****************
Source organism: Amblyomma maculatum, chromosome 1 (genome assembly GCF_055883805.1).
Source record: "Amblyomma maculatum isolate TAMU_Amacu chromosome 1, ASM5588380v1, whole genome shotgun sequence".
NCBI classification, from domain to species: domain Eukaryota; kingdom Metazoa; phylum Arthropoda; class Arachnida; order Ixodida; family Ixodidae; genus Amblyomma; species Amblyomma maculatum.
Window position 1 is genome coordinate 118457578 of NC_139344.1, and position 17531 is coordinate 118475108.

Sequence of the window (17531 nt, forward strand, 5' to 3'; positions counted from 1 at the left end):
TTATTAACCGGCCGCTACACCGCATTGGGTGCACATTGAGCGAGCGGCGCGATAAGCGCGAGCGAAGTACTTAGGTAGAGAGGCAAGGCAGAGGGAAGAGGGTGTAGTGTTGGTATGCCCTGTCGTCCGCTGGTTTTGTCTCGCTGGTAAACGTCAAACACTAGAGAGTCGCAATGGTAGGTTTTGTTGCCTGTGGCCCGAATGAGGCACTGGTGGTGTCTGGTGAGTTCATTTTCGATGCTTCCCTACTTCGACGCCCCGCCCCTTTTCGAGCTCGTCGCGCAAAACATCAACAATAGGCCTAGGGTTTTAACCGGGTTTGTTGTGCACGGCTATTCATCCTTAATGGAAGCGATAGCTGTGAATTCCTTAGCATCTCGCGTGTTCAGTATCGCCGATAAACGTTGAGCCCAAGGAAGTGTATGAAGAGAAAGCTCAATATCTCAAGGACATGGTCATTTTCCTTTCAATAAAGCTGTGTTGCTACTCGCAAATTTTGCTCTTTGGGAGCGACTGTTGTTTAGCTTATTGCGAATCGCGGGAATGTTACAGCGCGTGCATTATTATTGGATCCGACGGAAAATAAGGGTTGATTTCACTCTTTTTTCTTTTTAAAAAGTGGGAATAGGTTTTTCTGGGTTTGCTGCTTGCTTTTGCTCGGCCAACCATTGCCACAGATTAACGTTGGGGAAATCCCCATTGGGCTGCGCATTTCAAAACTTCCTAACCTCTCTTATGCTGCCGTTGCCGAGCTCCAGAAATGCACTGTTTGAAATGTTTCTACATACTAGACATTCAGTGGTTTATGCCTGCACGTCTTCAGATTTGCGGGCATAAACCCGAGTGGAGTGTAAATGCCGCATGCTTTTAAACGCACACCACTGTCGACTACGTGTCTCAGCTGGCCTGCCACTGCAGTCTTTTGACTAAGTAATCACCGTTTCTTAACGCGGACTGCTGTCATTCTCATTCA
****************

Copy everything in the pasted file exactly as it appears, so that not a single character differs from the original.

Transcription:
Source organism: Amblyomma maculatum, chromosome 1 (genome assembly GCF_055883805.1).
Source record: "Amblyomma maculatum isolate TAMU_Amacu chromosome 1, ASM5588380v1, whole genome shotgun sequence".
NCBI classification, from domain to species: domain Eukaryota; kingdom Metazoa; phylum Arthropoda; class Arachnida; order Ixodida; family Ixodidae; genus Amblyomma; species Amblyomma maculatum.
Window position 1 is genome coordinate 118457578 of NC_139344.1, and position 17531 is coordinate 118475108.

Sequence of the window (17531 nt, forward strand, 5' to 3'; positions counted from 1 at the left end):
TTATTAACCGGCCGCTACACCGCATTGGGTGCACATTGAGCGAGCGGCGCGATAAGCGCGAGCGAAGTACTTAGGTAGAGAGGCAAGGCAGAGGGAAGAGGGTGTAGTGTTGGTATGCCCTGTCGTCCGCTGGTTTTGTCTCGCTGGTAAACGTCAAACACTAGAGAGTCGCAATGGTAGGTTTTGTTGCCTGTGGCCCGAATGAGGCACTGGTGGTGTCTGGTGAGTTCATTTTCGATGCTTCCCTACTTCGACGCCCCGCCCCTTTTCGAGCTCGTCGCGCAAAACATCAACAATAGGCCTAGGGTTTTAACCGGGTTTGTTGTGCACGGCTATTCATCCTTAATGGAAGCGATAGCTGTGAATTCCTTAGCATCTCGCGTGTTCAGTATCGCCGATAAACGTTGAGCCCAAGGAAGTGTATGAAGAGAAAGCTCAATATCTCAAGGACATGGTCATTTTCCTTTCAATAAAGCTGTGTTGCTACTCGCAAATTTTGCTCTTTGGGAGCGACTGTTGTTTAGCTTATTGCGAATCGCGGGAATGTTACAGCGCGTGCATTATTATTGGATCCGACGGAAAATAAGGGTTGATTTCACTCTTTTTTCTTTTTAAAAAGTGGGAATAGGTTTTTCTGGGTTTGCTGCTTGCTTTTGCTCGGCCAACCATTGCCACAGATTAACGTTGGGGAAATCCCCATTGGGCTGCGCATTTCAAAACTTCCTAACCTCTCTTATGCTGCCGTTGCCGAGCTCCAGAAATGCACTGTTTGAAATGTTTCTACATACTAGACATTCAGTGGTTTATGCCTGCACGTCTTCAGATTTGCGGGCATAAACCCGAGTGGAGTGTAAATGCCGCATGCTTTTAAACGCACACCACTGTCGACTACGTGTCTCAGCTGGCCTGCCACTGCAGTCTTTTGACTAAGTAATCACCGTTTCTTAACGCGGACTGCTGTCATTCTCATTCA